Basically, they measured the levels of 190 proteins in the blood of 600 participants. The subjects studied included healthy volunteers and individuals that had been diagnosed with Alzheimer's disease or mild cognitive impairment (MCI).
“A subset of the 190 protein levels (17) were significantly different in people with MCI or Alzheimer's. When those markers were checked against data from 566 people participating in the multicenter Alzheimer's Disease Neuroimaging Initiative, only four markers remained: apolipoprotein E, B-type natriuretic peptide, C-reactive protein and pancreatic polypeptide.”Coincidentally, they discovered a correlation among patients that showed changes in their levels of these four proteins and their measurements of proteins [beta-amyloid] levels in their cerebrospinal fluid, a protein previously connected with Alzheimer's disease. These correlations allowed researchers to group together people with MCI that may be at high risk of developing Alzheimer's.
"We were looking for a sensitive signal," says Hu. "MCI has been hypothesized to be an early phase of AD, and sensitive markers that capture the physiological changes in both MCI and AD would be most helpful clinically."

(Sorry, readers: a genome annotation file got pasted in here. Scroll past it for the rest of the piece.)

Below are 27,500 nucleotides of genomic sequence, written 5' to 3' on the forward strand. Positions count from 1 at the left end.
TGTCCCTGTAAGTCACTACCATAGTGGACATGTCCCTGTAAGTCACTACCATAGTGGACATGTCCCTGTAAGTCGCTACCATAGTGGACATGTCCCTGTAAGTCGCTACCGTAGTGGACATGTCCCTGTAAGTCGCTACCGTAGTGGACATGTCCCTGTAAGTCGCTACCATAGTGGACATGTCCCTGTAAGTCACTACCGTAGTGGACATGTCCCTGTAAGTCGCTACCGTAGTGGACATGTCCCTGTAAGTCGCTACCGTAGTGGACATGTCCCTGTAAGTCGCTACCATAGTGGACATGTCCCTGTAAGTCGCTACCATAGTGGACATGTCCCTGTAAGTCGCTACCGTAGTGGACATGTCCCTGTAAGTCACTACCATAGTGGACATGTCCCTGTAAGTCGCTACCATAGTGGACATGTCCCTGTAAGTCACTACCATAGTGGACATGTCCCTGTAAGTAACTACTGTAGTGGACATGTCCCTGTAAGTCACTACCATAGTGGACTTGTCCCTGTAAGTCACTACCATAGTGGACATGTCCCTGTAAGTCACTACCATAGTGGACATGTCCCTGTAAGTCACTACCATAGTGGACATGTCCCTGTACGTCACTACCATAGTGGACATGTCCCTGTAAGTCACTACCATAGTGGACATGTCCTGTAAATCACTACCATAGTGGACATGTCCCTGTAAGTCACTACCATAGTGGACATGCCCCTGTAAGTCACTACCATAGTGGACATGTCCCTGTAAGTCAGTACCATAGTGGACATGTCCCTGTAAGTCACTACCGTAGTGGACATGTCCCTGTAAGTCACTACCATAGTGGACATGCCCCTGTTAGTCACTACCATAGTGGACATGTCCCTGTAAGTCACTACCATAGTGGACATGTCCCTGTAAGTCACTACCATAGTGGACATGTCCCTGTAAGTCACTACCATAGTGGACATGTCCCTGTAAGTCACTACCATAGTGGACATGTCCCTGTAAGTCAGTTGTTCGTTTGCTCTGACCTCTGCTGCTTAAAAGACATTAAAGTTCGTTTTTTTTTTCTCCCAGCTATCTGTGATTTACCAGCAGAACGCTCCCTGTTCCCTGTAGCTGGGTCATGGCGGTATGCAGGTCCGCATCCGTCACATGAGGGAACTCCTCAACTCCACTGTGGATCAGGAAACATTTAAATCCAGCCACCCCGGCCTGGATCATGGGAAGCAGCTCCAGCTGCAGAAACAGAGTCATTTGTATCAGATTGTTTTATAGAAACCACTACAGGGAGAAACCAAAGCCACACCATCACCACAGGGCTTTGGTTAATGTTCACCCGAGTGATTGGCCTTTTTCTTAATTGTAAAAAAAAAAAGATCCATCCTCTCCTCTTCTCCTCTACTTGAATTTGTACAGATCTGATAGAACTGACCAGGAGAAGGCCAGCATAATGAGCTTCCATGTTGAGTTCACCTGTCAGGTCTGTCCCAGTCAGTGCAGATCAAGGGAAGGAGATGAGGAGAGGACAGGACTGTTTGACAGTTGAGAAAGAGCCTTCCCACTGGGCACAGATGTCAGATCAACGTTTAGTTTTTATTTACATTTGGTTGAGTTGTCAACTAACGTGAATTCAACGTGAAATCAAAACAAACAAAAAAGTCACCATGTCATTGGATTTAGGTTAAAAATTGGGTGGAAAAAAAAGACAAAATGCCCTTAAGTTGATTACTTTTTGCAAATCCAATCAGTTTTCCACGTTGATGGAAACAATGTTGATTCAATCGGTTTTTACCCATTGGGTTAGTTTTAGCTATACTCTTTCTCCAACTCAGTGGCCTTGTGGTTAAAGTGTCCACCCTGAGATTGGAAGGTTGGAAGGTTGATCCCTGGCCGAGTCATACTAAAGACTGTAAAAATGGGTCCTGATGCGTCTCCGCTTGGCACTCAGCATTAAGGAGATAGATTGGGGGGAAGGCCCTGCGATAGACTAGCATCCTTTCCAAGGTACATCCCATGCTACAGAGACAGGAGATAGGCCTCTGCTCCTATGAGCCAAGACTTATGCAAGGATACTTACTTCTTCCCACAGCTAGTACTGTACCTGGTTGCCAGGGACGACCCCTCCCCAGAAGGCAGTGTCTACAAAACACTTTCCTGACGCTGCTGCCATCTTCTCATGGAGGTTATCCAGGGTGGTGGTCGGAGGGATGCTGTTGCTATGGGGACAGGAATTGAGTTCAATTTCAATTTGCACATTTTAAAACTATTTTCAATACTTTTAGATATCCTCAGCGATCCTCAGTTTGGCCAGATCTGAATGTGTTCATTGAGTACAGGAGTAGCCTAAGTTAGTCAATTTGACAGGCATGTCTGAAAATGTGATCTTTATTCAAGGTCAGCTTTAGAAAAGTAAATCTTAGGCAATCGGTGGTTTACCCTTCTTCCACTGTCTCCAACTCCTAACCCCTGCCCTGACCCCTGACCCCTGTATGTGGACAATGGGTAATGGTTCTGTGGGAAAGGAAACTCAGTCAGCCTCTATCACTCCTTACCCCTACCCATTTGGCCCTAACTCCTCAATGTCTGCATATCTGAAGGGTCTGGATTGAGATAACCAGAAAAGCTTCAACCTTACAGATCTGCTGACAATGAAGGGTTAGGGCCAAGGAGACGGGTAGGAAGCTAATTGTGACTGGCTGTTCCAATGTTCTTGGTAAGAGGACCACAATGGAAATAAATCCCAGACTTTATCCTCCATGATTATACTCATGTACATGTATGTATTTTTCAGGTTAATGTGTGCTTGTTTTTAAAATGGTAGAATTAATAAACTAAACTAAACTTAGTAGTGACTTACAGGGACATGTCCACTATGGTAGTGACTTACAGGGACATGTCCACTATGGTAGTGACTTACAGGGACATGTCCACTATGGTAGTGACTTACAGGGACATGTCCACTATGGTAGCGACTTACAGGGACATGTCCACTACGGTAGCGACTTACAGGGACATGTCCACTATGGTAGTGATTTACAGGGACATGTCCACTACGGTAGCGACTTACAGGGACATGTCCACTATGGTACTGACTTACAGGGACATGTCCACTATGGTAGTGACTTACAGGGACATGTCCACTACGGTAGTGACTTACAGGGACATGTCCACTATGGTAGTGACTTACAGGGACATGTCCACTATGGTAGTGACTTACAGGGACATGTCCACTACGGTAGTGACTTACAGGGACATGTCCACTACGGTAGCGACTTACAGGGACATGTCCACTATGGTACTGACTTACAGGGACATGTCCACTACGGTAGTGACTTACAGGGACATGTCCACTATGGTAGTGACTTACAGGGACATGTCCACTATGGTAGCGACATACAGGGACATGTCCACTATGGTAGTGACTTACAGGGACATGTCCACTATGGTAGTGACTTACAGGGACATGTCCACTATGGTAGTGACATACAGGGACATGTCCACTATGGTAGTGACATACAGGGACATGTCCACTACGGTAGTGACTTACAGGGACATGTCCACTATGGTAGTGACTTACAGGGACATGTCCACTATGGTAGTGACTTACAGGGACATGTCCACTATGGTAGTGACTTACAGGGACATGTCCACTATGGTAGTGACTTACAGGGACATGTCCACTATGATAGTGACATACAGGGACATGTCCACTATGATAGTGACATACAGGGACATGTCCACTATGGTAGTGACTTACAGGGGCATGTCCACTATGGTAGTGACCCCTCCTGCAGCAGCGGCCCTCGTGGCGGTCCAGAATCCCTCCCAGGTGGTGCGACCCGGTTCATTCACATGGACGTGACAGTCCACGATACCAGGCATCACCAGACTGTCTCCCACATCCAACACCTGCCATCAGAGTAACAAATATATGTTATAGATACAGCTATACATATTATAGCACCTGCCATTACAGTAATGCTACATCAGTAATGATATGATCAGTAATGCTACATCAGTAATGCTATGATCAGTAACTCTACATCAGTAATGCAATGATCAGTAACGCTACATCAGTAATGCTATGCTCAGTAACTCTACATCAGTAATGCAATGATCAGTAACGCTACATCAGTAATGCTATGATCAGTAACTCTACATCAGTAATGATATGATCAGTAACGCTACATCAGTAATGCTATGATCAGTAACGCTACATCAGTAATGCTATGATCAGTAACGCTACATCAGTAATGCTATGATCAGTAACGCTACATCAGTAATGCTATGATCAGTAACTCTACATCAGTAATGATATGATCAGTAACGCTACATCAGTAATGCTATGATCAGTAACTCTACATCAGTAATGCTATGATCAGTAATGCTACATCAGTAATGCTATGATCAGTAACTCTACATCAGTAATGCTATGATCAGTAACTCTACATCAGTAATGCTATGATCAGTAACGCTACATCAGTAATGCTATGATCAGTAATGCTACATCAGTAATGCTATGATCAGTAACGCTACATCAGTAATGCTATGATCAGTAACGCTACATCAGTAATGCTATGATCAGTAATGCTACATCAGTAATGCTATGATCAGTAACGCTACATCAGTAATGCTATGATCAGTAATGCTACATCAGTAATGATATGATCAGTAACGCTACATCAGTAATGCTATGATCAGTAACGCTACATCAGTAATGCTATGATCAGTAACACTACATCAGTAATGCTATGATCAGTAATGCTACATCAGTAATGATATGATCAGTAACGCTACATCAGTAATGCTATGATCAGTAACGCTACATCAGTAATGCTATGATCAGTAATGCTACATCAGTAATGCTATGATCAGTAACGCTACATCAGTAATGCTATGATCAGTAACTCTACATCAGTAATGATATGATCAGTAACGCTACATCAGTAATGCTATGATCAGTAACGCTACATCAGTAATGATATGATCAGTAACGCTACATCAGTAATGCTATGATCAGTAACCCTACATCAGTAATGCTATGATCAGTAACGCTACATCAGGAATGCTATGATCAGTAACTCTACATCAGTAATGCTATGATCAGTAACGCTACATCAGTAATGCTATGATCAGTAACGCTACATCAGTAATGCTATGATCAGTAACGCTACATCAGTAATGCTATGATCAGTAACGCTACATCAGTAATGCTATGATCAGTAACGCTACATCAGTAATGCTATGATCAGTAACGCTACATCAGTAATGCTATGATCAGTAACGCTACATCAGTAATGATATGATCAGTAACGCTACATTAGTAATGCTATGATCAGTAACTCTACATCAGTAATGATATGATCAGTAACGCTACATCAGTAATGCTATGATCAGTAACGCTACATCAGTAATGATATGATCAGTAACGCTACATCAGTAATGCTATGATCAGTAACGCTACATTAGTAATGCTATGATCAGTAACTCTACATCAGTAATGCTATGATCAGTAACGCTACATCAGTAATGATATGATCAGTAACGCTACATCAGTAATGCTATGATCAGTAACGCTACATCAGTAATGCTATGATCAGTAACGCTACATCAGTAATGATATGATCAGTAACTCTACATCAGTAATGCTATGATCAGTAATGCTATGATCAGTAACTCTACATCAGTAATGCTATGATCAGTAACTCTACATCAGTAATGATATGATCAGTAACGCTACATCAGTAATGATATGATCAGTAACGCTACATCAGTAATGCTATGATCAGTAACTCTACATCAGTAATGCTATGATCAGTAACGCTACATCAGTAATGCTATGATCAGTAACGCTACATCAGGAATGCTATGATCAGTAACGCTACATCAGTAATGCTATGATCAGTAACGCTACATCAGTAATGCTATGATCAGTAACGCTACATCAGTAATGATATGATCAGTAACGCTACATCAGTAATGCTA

"The specificity of this panel still needs to be determined, since only a small number of patients with non-AD dementias were included," Hu says. "In addition, the differing proportions of patients with MCI in each group make it more difficult to identify MCI- or AD-specific changes."Unfortunately, researchers have not yet been able to uncover a simple blood test to detect Alzheimer’s disease; however they have discovered ways to ensure that any future tests will be reliable.
Therefore, neurologists will have to continue to diagnose Alzheimer's disease based mainly from an analysis of clinical symptoms or at times expensive PET brain imaging or painful spinal tap.
Blood Test for Alzheimer's Gaining Ground